Vonage Raises $200MJustin Hibbard
In March, Deal Flow told you that privately held broadband phone company Vonage Holdings Corp. was raising $100 million in its fifth round of funding. Turns out the company managed to raise twice that amount. Tomorrow, Vonage will close a $200 million round led by Bain Capital with participation from the company's management and previous investors 3i Group, New Enterprise Associates, Meritech Capital, and Institutional Venture Partners. That's the largest VC funding on record this year, according to researcher VentureOne. A source says Vonage is valued at approximately $1.1 billion after the financing. (Vonage wouldn't comment on valuation.)
Including the new round, Vonage has raised about $410 million since it was founded in 2001. Just nine months ago, it closed a $105 million round, much of which is still in the bank, says CFO John Rego. Why raise more? "Growth, growth, and more growth," Rego says.
Here's what that growth looks like. Vonage ended last year with 390,000 phone lines, up 400% from 2003. The company currently has more than 650,000 lines and is adding more than 15,000 a week. At that pace, it will have about 1.2 million lines by year-end. Rego says the company expects to have more than 2 million by the end of next year. Considering that Vonage's average monthly revenue per line is about $30, the company could generate about $292 million in revenue this year. (That updates my previous back-of-the-envelope forecast.)
In addition, Vonage has begun a global expansion, having recently introduced its service in the U.K. and Canada. By year-end, it will likely launch its service in an Asian country, too. "Some of the funds will be useful for that," Rego says.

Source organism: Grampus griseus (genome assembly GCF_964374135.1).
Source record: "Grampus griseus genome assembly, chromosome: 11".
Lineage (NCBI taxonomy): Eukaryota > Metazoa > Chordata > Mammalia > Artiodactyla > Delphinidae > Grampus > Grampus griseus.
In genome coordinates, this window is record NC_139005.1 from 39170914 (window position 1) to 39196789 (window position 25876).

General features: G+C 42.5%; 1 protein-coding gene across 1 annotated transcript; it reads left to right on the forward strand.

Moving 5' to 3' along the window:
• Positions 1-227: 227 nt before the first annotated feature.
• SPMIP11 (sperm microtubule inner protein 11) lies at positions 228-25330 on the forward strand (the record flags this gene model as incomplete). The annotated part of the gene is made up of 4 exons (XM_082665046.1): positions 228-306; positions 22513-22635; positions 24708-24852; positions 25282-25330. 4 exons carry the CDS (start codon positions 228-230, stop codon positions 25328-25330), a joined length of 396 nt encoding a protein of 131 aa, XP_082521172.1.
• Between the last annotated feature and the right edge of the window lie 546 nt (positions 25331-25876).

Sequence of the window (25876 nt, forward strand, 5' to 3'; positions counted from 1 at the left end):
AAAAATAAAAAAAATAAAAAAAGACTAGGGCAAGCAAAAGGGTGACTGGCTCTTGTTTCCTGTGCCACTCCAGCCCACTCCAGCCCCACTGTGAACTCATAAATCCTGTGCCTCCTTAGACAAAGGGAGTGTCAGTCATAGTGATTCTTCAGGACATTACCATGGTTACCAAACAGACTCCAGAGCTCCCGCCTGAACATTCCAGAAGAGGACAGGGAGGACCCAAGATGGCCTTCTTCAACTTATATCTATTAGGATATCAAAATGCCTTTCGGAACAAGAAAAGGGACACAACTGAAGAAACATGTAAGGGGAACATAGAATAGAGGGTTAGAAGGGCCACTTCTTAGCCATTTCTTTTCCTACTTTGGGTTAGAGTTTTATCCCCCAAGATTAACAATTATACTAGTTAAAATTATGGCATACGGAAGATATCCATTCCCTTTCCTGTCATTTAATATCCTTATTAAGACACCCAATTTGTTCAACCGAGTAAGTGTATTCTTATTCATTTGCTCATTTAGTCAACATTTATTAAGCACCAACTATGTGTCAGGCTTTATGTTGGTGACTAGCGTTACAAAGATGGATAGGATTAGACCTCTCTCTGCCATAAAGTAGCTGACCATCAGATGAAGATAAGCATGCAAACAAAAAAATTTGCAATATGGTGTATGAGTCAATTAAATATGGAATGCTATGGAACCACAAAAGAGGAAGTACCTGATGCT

Marketing remains Vonage's largest expense. (You may have seen these TV commercials.) At the current growth rate, the company is spending about $9 million to $12 million a month on average to acquire new customers. Without that expense, the company would be cash-flow positive, if not profitable. But for now, it's plowing all of its free cash flow--plus money from its treasury--into marketing.
There's a method to the madness. Rego says building the largest customer base possible will ultimately lower Vonage's expenses. For example, the more calls it handles, the lower its termination fees (i.e. the cost of connecting Internet calls to the public switched telephone network). Eventually, the cost of acquiring customers could come down as consumers learn about voice-over-Internet-protocol (VOIP) service.
A land-grab for the exploding VOIP market is underway. IDC predicts the number of U.S. residential VOIP subscribers will grow from 3 million this year to 27 million by 2009. Cable and phone companies are determined to saw off a big wedge of that pie. "We haven't seen them play real hardball yet," says Will Stofega, an analyst at IDC. Comcast rolled out VOIP service in January and aims to have eight million customers in four years. Cablevision ended last year with more than 272,000 VOIP subscribers. Unlike Vonage, big telcos can bundle VOIP with other services and market to their installed customer base, giving them an advantage in marketing.
Then there's Skype, the two-year-old VOIP upstart that claims to have two million users worldwide, leading Morgan Stanley analyst Mary Meeker to call it the "the most rapidly growing product from an acceptance standpoint the world has ever seen." Vonage doesn't consider Skype direct competition since Skype started as a free service that lets Internet users talk only with each other through their computers. But last year, Skype introduced a paid service that lets Internet users call regular phones. Skype claims one million people now use that service. The company spends little on marketing, relying mainly on word of mouth and publicity.
To keep growing, Vonage may have to raise money again before long. I'm putting odds on a 2006 initial public offering. It will be a controversial deal.
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